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A new JGP study shows that the gating ring helps the voltage-sensing domain open the BK channel’s pore.

Commentary

Moss et al. highlight why high-frequency bursts at the onset of tetany increase force development in fast-twitch skeletal muscle fibers.

Review

In Special Collection: Exocytosis and Endocytosis 2018

Chang et al. review fusion pore structure and dynamics and discuss the implications for hormone and neurotransmitter release

Article

High-frequency paired stimuli used to initiate a tetanus result in increased force and rate of force development in skeletal muscle. Bakker et al. investigate this mechanism and find that doublet stimulation increases the amount of Ca2+ bound to troponin C, resulting in rapid force development.

Visual stimuli of different frequencies are encoded in the retina using transient and sustained responses. Zhao et al. describe the different strategies that are used by four types of retinal ganglion cells to shape photoresponse kinetics.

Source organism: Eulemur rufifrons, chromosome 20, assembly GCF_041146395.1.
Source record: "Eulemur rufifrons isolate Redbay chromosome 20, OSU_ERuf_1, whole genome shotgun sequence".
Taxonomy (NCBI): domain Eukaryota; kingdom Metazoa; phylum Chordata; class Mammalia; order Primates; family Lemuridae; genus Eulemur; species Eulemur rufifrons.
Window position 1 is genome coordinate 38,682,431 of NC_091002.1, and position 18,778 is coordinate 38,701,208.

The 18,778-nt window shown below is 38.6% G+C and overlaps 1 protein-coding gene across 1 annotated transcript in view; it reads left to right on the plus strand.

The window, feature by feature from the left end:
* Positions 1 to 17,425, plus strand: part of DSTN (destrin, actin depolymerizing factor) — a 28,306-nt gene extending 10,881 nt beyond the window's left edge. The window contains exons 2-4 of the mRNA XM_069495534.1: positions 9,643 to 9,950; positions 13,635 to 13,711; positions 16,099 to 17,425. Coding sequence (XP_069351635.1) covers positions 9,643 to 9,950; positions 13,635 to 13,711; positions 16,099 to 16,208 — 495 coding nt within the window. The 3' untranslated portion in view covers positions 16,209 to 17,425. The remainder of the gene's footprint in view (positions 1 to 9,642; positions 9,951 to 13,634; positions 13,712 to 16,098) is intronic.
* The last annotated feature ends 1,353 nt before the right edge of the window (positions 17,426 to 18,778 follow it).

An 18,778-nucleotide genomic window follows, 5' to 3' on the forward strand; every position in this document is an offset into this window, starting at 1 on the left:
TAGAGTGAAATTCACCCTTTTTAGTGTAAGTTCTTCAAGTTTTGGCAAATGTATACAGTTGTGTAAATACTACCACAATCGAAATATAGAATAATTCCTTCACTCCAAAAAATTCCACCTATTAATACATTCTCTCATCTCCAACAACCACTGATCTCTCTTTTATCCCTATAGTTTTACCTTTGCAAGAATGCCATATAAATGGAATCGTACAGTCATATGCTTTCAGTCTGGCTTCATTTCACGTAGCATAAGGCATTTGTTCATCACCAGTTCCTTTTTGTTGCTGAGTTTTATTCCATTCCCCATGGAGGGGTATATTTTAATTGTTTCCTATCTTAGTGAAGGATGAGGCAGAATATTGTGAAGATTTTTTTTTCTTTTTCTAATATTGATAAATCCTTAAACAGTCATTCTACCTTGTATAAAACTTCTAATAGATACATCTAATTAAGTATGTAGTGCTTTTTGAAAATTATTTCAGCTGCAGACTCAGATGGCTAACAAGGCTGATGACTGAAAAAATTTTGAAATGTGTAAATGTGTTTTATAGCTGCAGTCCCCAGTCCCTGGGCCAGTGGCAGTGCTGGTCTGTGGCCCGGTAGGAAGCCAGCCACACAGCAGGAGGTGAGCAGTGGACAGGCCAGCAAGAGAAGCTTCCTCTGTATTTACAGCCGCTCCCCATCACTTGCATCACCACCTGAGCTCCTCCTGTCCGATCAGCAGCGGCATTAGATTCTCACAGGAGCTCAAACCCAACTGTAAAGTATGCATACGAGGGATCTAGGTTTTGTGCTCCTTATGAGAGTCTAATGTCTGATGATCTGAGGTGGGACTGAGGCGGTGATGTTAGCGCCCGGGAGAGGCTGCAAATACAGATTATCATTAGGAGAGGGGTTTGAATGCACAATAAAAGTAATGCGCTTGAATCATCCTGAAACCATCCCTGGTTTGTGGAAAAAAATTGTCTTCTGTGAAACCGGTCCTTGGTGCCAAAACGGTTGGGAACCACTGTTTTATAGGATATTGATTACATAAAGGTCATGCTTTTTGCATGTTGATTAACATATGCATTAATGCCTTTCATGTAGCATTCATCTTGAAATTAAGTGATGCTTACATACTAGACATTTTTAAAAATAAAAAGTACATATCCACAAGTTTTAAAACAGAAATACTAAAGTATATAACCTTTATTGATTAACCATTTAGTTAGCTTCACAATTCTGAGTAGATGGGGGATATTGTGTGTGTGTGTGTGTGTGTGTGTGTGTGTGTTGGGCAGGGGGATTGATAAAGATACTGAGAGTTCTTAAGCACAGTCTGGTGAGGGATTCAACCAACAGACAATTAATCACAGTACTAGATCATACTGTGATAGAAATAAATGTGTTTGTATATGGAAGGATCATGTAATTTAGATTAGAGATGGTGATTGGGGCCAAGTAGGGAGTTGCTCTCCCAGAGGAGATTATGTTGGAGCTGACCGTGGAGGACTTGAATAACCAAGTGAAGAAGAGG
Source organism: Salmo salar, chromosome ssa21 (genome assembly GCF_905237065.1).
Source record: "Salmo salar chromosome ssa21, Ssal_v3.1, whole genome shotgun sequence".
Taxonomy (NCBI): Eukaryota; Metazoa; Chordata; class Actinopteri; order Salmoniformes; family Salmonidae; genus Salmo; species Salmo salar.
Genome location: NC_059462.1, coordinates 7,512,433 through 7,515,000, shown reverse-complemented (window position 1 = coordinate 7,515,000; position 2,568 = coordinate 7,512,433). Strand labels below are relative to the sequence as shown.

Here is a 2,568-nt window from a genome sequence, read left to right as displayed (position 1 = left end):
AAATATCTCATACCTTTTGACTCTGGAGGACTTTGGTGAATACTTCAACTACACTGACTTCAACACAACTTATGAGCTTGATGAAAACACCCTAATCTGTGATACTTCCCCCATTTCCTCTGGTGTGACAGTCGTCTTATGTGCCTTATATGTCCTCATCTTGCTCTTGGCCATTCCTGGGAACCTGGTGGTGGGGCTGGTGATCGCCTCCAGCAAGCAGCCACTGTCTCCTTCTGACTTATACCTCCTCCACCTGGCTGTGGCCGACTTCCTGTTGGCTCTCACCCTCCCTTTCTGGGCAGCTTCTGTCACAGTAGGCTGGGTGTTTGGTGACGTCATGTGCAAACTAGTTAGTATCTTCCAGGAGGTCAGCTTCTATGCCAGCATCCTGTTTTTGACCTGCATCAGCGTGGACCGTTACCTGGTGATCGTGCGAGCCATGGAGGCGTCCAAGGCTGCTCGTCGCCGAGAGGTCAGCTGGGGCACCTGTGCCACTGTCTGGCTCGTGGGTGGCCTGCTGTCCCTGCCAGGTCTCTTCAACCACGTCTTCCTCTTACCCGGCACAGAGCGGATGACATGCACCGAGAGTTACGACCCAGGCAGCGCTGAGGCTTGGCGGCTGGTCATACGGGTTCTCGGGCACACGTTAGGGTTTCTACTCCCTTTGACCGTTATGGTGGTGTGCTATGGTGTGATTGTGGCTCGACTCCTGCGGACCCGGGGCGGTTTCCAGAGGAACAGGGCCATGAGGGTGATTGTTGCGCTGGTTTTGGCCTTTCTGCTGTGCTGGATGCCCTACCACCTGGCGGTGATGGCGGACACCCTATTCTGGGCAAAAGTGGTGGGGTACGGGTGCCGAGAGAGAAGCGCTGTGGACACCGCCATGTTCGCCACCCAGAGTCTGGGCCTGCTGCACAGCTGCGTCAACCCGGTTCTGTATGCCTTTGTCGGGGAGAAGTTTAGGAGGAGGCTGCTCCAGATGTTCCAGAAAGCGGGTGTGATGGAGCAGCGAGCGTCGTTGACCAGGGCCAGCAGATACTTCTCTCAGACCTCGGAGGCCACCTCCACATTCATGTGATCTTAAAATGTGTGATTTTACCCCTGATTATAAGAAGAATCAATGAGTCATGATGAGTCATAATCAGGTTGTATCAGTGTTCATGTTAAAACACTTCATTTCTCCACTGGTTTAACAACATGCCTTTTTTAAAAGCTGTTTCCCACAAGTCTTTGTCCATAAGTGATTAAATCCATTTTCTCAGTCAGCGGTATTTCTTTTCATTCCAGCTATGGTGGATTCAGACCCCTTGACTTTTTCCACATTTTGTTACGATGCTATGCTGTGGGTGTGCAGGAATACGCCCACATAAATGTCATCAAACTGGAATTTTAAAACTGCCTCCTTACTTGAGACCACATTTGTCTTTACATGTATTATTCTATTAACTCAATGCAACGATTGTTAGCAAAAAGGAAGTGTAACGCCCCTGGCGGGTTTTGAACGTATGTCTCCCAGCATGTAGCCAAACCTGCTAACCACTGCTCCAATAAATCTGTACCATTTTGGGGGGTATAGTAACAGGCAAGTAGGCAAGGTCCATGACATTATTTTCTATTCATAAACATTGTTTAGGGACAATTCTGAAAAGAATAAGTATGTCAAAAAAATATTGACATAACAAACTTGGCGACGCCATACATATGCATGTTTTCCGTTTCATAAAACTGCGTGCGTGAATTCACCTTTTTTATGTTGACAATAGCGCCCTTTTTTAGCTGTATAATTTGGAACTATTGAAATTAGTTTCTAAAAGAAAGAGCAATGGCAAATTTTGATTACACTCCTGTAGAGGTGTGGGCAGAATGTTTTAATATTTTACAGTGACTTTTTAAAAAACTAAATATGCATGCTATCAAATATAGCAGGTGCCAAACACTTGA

Gating of the CFTR channel is coupled to ATP hydrolysis such that two open states can be identified under certain conditions. Zhang and Hwang find that pore-lining mutations differentially affect the permeation properties of these open states and suggest that the internal vestibule expands upon ATP hydrolysis.

Both cellular depolarization and intracellular Ca2+ can gate open large conductance Ca2+-activated K+ channels. Zhang et al. show that the intracellular gating ring, which forms the Ca2+-sensing machinery of the channel, is also required for activated voltage sensors to effectively gate open the pore.

In Special Collection: Cardiovascular Physiology 2018

Hsu et al. probe voltage-gated Na+ channels that are inactivation deficient with voltage-clamp fluorometry. They find that in the time domain of an action potential, the voltage-sensing domain (VSD) of domain IV regulates fast inactivation onset while the domain III VSD determines its recovery.

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